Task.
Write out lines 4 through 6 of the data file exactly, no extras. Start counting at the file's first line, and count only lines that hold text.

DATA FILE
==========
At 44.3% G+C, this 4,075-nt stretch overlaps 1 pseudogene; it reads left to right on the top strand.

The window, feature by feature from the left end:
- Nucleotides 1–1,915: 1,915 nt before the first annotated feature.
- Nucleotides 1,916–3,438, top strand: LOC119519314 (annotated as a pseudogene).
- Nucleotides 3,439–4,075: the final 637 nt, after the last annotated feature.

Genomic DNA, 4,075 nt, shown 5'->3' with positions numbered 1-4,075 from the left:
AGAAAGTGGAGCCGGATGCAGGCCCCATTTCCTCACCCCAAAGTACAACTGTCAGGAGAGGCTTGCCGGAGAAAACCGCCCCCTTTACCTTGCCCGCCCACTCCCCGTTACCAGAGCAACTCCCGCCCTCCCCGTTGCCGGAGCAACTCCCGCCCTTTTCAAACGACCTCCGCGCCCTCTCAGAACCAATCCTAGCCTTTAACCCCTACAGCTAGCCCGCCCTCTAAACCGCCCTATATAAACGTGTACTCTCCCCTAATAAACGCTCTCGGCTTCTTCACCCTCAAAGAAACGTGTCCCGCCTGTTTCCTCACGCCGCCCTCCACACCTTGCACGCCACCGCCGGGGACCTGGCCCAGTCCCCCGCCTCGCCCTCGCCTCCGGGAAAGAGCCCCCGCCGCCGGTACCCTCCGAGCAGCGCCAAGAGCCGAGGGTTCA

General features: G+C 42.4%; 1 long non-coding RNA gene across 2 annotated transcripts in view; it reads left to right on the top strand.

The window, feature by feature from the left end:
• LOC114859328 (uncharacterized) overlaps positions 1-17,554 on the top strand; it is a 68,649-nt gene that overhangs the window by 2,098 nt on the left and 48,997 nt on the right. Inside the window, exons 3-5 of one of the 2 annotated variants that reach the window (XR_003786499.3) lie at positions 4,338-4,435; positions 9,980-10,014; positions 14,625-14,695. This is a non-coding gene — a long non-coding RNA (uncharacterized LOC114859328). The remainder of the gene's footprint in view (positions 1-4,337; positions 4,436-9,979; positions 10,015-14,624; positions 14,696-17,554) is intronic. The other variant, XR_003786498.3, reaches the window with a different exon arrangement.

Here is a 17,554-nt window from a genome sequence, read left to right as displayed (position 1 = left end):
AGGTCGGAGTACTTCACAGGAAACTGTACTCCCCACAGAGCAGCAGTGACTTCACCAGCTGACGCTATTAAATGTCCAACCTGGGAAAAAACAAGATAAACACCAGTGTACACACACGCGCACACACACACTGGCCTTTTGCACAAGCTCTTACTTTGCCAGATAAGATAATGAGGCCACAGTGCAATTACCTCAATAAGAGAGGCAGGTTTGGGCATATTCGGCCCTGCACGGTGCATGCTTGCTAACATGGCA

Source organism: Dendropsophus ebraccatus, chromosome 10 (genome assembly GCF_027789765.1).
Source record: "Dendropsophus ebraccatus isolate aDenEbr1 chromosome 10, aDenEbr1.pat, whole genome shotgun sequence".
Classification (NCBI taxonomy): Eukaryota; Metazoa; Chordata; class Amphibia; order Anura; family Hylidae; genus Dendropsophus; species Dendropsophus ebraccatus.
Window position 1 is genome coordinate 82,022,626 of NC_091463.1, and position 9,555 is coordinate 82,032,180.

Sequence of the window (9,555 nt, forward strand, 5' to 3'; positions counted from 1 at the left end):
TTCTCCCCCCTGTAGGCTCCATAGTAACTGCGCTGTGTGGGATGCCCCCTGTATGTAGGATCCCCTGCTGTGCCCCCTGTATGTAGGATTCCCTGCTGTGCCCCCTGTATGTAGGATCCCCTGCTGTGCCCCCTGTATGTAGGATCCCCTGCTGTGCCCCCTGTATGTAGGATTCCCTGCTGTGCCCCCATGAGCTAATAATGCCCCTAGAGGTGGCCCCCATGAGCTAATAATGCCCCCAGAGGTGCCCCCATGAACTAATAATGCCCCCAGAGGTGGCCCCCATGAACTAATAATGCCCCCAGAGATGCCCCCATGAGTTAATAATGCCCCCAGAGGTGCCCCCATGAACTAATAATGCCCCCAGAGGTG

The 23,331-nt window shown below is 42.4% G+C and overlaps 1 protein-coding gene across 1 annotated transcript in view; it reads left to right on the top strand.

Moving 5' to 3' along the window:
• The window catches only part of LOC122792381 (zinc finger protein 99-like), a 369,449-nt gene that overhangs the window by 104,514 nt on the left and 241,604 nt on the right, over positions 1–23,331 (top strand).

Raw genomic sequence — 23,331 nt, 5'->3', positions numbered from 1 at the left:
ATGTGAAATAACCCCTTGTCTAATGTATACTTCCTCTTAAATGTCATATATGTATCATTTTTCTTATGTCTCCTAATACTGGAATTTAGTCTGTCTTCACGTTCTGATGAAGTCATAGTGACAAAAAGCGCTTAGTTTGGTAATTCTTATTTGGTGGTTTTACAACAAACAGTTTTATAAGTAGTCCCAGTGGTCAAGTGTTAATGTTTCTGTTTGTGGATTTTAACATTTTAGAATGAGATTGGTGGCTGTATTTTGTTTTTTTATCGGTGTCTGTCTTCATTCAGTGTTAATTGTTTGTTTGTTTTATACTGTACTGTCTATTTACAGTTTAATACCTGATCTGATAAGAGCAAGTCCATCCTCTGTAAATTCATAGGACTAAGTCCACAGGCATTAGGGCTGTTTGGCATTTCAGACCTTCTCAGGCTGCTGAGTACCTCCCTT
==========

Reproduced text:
- Nucleotides 1,916–3,438, top strand: LOC119519314 (annotated as a pseudogene).
- Nucleotides 3,439–4,075: the final 637 nt, after the last annotated feature.

Genomic DNA, 4,075 nt, shown 5'->3' with positions numbered 1-4,075 from the left: